Unit 5 : Lists Questions

I have 2 questions:

  1. is there a way to display the name of the item was removed from the list.
    var colors = [“red”, “blue”, “white”];
    removeItem(colors, 1);

Example output would be: Item Removed: blue

  1. When do you use getNumber vs getText? I have used getText for numbers in a dropdown list and it works? When will it error? I am guessing when a conditional is used? I want to clarify this for my students. Thank you!

removeItem doesn’t return anything. You would expect a function like that to return the eliminated item. It doesn’t.

So you have to save the item before you remove it or output the item before you remove it.

var colors = ['red', 'blue', 'white'];
console.log("Item Removed: " + colors[1]);
removeItem(colors, 1);

getNumber and getText attempt to cast the input as a specific value type.

So if you call getNumber it will return either a number or NaN. The value NaN is a value that means you put text into the input box and tried to turn it into a number. Not a Number. There will be no error thrown you just don’t get a number.

If you call getText it will return a string. No errors.

The tricky part comes when you use those values you got. Javascript, which App Lab is based on, has very generous dynamic casting. Which means you can use strings and numbers together and Javascript will mostly do the right thing. It will change numbers into strings for you.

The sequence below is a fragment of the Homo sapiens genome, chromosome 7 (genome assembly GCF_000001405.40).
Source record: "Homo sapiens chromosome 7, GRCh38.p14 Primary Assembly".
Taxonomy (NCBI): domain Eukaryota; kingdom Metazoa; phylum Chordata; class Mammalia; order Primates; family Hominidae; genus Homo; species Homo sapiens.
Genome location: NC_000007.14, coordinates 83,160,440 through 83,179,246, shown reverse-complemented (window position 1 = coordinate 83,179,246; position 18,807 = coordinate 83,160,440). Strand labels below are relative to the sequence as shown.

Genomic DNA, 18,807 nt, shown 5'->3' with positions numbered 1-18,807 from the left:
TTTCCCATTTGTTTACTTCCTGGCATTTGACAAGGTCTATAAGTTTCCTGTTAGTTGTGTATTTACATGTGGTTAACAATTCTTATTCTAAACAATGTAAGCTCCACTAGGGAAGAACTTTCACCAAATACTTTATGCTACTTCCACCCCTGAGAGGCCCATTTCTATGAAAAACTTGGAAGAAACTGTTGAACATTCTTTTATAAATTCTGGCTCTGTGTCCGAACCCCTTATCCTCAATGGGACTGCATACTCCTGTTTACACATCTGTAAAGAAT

This takes us back to Unit 4 Lesson 1 where we looked at adding numbers and strings together. The same types of things happen with conditionals. 2 == “2” is true. Just as you would expect because it changes 2 into “2” and “2” is equal to “2”. 2 + 2 == 2 + “2” is false because 2 + 2 evaluates to 4 and 2 + “2” evaluates to “22”. When you compare 4 == “22” it changes 4 into “4” which is not equal to “22”.

There is of course that pesky NaN. NaN == NaN is always false.

if removeItem does not return anything, you could define your own.

function removeItem(arr, index){
    return arr.splice(index, 1)[0]
var colors = [“red”, “blue”, “white”];
console.log(removeItem(colors, 1)); // --> "blue"

In javascript (and literally any other programming language), there is a difference between a string and a number. A string will be surrounded by quotes "string" and a number will be just a number 12345
However, a number could be a string "12345". Say an input’s value was “12345”.
getText() would return “12345”, the string
while getNumber() would return 12345, the number

What’s the difference between a number as a string and a regular number?
Many things. For example, concatenation. The plus sign operator (+) is used to concatenate strings and add numbers. However, when ‘adding’ a string and a number, the number will be converted to a string, and concatenated to the other string.

var num = "12345"
console.log(num+67) // --> "1234567"

num = 12345
console.log(num+67); // --> 12412

You should use getNumber() when the value of the dropdown/input/textarea is a number.
You should use getText() when the value of the dropdown/input/textarea is not a number.

getNumber() shouldn’t error, but the way you or a user builds the code around it might. As said above, NaN is definitely not what you want as a response from getNumber(). Since NaN is not a string, you can’t NaN.substring() or NaN.split(). Doing so will give an error.